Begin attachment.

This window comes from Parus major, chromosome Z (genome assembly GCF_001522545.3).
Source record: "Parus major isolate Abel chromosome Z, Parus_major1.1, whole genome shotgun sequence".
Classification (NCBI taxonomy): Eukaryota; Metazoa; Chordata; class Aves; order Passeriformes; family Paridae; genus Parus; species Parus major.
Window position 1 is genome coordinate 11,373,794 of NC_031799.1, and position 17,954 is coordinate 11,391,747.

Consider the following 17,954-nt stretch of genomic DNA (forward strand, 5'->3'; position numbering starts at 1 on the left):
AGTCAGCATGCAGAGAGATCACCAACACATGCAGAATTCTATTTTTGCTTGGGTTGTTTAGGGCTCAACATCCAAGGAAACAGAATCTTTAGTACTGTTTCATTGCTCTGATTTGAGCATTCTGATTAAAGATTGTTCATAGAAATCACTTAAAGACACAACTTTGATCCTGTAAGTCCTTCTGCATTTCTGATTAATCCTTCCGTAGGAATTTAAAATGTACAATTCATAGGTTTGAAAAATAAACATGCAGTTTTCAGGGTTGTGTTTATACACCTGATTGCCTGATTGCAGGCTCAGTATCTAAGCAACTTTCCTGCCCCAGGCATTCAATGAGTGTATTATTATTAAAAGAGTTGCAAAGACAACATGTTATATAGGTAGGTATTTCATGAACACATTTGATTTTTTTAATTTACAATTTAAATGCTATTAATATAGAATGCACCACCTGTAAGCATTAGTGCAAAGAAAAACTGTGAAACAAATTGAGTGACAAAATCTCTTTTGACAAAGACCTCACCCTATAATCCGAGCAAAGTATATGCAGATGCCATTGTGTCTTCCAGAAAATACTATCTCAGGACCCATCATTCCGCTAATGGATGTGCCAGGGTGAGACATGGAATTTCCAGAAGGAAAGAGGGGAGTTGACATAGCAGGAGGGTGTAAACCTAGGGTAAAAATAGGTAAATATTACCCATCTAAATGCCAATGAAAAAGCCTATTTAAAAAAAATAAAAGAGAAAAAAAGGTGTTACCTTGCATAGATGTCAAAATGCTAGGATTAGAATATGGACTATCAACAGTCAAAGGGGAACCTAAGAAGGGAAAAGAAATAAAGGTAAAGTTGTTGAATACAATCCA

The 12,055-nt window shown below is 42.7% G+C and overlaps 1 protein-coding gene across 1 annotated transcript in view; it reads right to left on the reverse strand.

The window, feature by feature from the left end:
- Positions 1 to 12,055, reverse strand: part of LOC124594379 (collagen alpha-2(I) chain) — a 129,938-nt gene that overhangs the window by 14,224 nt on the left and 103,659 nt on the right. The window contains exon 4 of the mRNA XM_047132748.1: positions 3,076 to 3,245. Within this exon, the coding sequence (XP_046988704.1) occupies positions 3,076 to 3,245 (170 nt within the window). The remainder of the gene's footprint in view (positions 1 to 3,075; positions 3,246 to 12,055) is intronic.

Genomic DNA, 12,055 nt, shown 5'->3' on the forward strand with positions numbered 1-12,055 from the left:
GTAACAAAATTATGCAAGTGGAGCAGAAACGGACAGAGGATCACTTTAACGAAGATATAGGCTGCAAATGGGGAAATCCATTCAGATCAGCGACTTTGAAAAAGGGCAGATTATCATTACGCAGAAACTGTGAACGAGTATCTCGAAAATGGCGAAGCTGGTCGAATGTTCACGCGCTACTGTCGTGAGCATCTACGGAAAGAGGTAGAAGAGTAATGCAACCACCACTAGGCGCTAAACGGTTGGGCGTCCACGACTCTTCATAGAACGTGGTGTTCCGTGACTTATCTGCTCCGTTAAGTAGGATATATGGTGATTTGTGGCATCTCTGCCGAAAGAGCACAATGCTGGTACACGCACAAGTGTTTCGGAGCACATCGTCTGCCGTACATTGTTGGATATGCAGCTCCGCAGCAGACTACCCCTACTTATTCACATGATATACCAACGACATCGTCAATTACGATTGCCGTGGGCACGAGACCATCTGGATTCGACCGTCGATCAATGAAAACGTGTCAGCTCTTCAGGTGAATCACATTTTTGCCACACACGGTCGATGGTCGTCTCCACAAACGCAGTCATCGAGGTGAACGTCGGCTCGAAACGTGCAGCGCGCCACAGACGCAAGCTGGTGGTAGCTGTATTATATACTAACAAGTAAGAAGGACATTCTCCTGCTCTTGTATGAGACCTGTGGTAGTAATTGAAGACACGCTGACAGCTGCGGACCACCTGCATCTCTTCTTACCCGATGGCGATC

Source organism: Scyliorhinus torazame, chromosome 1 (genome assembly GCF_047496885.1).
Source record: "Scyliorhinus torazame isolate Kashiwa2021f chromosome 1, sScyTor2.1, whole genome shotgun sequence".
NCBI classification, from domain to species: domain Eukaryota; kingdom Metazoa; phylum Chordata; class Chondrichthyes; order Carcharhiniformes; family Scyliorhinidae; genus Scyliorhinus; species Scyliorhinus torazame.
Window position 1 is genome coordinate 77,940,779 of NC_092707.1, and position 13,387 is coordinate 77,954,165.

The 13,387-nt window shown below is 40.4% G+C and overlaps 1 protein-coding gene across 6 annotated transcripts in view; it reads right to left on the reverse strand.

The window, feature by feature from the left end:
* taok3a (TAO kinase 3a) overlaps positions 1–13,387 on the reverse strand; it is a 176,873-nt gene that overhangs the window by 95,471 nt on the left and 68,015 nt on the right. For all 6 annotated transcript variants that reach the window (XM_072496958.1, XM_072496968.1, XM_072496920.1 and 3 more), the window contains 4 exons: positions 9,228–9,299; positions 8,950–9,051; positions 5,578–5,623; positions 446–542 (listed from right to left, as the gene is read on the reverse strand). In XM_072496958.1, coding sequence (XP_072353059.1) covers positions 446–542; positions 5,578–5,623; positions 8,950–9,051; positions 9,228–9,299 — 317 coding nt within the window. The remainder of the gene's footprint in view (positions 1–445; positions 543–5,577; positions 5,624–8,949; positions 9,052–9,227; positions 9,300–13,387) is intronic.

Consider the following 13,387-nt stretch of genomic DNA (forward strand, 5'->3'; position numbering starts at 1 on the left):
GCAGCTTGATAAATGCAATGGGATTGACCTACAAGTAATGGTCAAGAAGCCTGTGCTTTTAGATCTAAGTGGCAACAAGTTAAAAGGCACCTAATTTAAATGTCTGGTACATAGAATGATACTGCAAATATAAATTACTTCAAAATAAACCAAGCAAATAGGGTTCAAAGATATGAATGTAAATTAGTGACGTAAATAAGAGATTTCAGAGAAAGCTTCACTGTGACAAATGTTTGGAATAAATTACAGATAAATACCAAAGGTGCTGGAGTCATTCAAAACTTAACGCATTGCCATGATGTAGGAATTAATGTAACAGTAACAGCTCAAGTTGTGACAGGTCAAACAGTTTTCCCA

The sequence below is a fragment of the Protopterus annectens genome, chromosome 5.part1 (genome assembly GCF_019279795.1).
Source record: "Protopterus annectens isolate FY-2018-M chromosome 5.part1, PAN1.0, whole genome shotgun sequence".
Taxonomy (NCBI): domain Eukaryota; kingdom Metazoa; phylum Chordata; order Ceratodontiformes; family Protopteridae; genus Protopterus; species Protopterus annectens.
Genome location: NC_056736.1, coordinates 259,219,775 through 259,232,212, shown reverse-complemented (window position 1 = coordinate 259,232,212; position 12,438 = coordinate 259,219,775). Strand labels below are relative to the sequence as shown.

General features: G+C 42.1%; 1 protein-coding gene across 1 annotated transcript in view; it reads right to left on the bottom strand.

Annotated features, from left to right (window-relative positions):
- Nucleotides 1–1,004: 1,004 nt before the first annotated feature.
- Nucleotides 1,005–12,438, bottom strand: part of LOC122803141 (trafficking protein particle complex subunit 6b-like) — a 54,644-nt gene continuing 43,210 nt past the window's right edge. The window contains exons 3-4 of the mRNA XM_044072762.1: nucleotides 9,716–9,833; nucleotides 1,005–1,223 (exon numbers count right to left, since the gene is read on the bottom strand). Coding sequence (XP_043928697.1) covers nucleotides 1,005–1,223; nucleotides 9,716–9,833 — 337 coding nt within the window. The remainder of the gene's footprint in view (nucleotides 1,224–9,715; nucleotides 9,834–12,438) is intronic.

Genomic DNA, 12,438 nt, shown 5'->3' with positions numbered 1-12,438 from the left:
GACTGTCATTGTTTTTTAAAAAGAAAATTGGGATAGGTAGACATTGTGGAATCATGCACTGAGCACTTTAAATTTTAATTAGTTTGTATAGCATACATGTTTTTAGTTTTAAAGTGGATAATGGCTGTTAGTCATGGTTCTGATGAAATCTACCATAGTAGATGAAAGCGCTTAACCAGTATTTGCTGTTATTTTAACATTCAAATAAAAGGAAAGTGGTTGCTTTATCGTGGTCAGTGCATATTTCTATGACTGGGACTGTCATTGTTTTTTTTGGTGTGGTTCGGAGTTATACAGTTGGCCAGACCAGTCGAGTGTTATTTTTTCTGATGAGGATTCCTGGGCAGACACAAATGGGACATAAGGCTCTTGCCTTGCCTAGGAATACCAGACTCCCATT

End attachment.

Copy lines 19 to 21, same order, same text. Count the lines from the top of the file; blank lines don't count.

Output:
Consider the following 13,387-nt stretch of genomic DNA (forward strand, 5'->3'; position numbering starts at 1 on the left):
GCAGCTTGATAAATGCAATGGGATTGACCTACAAGTAATGGTCAAGAAGCCTGTGCTTTTAGATCTAAGTGGCAACAAGTTAAAAGGCACCTAATTTAAATGTCTGGTACATAGAATGATACTGCAAATATAAATTACTTCAAAATAAACCAAGCAAATAGGGTTCAAAGATATGAATGTAAATTAGTGACGTAAATAAGAGATTTCAGAGAAAGCTTCACTGTGACAAATGTTTGGAATAAATTACAGATAAATACCAAAGGTGCTGGAGTCATTCAAAACTTAACGCATTGCCATGATGTAGGAATTAATGTAACAGTAACAGCTCAAGTTGTGACAGGTCAAACAGTTTTCCCA

The sequence below is a fragment of the Protopterus annectens genome, chromosome 5.part1 (genome assembly GCF_019279795.1).